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Australian Professor Detained in Manila Calls Charges against Him Preposterous

Jeoffrey Maitem
Cotabato, Philippines
2018-08-13
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Catholic nuns, including Australia’s Sister Patricia Fox (right), light candles after a mass at the Black Nazarene Basilica in Manila, June 18, 2018.
Catholic nuns, including Australia’s Sister Patricia Fox (right), light candles after a mass at the Black Nazarene Basilica in Manila, June 18, 2018.
AP

An 84-year-old Australian national detained by Philippine immigration authorities denied Monday alleged links with communist insurgents or any terror groups active in the country, including joining political rallies against government’s war on drugs that has left thousands of people dead.

Gill Boehringer, a professor from Australia who also holds an American passport, was prevented entry into Manila last Wednesday. He was charged with violating visa rules for allegedly joining protests against President Rodrigo Duterte’s bloody anti-drug campaign.

The National Intelligence Coordinating Agency (NICA) had also accused him of associating with “communist terror groups.”

“That is preposterous. It seems that in the Philippines today almost anyone can be labelled a terrorist or in association with terrorists. I deny the accusation. I certainly am not a supporter of terrorism from whatever source,” Boehringer told reporters.

He said that in February he did join a trip in the southern Mindanao region to visit a school for primary school children run by a tribal program.

But he said “there was no rally or political activity” there, and the trip was purely for research. Boehringer, a former dean at Macquarie University Law School in Sydney, said he was studying the circumstances for indigenous groups as an academician.

“I believe there is no basis for my exclusion from the Philippines in what was an educational experience for myself, the others who travelled with me into the mountain district, and also, I like to think, for those we met with there,” he said.

Boehringer’s lawyer, Maria Sol Taule, told reporters that the immigration bureau had yet to decide on a request for her client to stay in the country on medical grounds.

Taule said Boehringer still remained at the Ninoy Aquino International Airport on Monday, since his detention last week upon arrival from Sydney to visit his Filipina wife.

But Immigration spokeswoman Dana Krizia Sandoval explained that they denied the visit of the foreigner after he joined an anti-government demonstration in 2015 in violation of an order that prohibits foreigners from participating in political activities in the country.

She denied that the Australian had been detained, emphasizing that the cause of his delay was due to health reasons.

Boehringer said that he had been accused of joining an anti-globalization rally in Manila in November last year. “The charge is false,” he said.

“It is true that as an individual – a devil’s advocate perhaps – I have been a critic of some of the policies and practices of three successive governments since coming to the Philippines as an International Election Observer in 2007 and 2010. Are those the activities of a terrorist? Surely not,” he said.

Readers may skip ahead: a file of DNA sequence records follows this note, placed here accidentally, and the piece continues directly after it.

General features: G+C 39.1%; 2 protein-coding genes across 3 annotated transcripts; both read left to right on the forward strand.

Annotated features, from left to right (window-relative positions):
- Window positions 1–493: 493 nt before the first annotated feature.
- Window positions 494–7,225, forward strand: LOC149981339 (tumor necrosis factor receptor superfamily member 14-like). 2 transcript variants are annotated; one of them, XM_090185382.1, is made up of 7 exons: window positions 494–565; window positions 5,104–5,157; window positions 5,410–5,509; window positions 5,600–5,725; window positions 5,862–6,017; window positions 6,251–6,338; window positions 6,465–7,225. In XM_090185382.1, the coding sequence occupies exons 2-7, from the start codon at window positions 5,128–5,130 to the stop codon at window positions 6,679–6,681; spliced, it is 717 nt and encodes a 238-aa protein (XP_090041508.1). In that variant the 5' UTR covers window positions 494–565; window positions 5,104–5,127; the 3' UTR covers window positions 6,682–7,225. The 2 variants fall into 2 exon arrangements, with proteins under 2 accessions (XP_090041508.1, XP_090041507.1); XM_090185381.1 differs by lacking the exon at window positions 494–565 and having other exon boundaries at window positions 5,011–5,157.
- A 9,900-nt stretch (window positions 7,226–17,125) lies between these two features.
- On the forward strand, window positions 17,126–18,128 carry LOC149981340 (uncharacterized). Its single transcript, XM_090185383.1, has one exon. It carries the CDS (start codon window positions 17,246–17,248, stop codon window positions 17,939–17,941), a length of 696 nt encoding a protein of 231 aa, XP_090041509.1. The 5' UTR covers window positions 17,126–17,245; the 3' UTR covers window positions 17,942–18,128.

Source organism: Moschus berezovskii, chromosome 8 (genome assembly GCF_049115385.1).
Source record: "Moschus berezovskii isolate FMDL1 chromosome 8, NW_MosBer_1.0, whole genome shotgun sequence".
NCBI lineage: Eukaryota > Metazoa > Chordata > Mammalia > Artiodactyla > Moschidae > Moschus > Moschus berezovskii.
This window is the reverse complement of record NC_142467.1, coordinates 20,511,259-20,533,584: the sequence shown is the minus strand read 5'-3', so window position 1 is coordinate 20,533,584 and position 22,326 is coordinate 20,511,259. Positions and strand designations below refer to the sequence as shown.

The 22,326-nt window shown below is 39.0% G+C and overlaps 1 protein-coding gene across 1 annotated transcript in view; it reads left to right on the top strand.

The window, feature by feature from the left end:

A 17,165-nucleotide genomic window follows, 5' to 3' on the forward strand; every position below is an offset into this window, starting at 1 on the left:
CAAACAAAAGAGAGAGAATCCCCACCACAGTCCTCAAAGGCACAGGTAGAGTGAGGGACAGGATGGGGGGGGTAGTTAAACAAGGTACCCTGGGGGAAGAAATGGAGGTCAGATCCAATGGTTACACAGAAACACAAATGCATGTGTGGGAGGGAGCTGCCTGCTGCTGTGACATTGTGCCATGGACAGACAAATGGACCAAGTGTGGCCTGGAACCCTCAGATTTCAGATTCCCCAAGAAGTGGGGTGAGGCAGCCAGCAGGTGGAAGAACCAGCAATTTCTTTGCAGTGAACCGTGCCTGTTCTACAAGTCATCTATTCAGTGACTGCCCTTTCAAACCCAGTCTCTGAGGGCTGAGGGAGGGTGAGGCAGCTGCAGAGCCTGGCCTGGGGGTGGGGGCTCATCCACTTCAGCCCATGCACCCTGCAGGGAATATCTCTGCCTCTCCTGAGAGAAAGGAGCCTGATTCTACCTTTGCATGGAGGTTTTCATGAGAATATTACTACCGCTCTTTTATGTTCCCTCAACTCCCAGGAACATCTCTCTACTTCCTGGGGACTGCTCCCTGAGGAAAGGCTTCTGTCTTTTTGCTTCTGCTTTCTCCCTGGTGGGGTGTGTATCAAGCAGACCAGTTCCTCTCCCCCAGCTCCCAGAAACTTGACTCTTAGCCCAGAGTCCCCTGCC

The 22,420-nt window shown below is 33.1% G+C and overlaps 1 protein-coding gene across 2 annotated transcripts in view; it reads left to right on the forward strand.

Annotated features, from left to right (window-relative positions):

Gill Boehringer, a former law dean at Sydney's Macquarie University, (right) talks to a lawyer inside the immigration holding room of the Manila airport after Philippine officials denied him entry for being a “threat to public order,” Aug. 8, 2018. [Reuters]
Gill Boehringer, a former law dean at Sydney's Macquarie University, (right) talks to a lawyer inside the immigration holding room of the Manila airport after Philippine officials denied him entry for being a “threat to public order,” Aug. 8, 2018. [Reuters]

 

Deported after investigating alleged abuses

Earlier this year, three foreign activists – an American, and two African missionaries – were deported after visiting the southern Philippines to investigate alleged abuses blamed on the army, particularly the killing in December of at least eight members of an indigenous community in Lake Sebu province.

A fourth missionary, Catholic nun Patricia Fox of Australia, was ordered deported by Duterte himself.

Duterte had been angered by protests led by the Catholic Church questioning his government’s anti-drug war.

Duterte won the presidency two years ago on a vow to rid the country of crime and he has given the police wide latitude in conducting its war on drugs, which he blamed as the root of all crime. More than 4,000 suspected pushers and addicts have died in police encounters, though rights groups say the estimate could go as high as 12,000.

Fox, 71, won a reprieve from the justice department, but the immigration bureau, recently upheld its decision to deport her. She has filed an appeal, but has said that if she loses, she was prepared to leave the country she has served for almost 28 years.

“He has been coming here for years,” Fox said of Boehringer. “On my part, I am still awaiting for response for our motion for reconsideration.”

Felipe Villamor from Manila contributed to this report.

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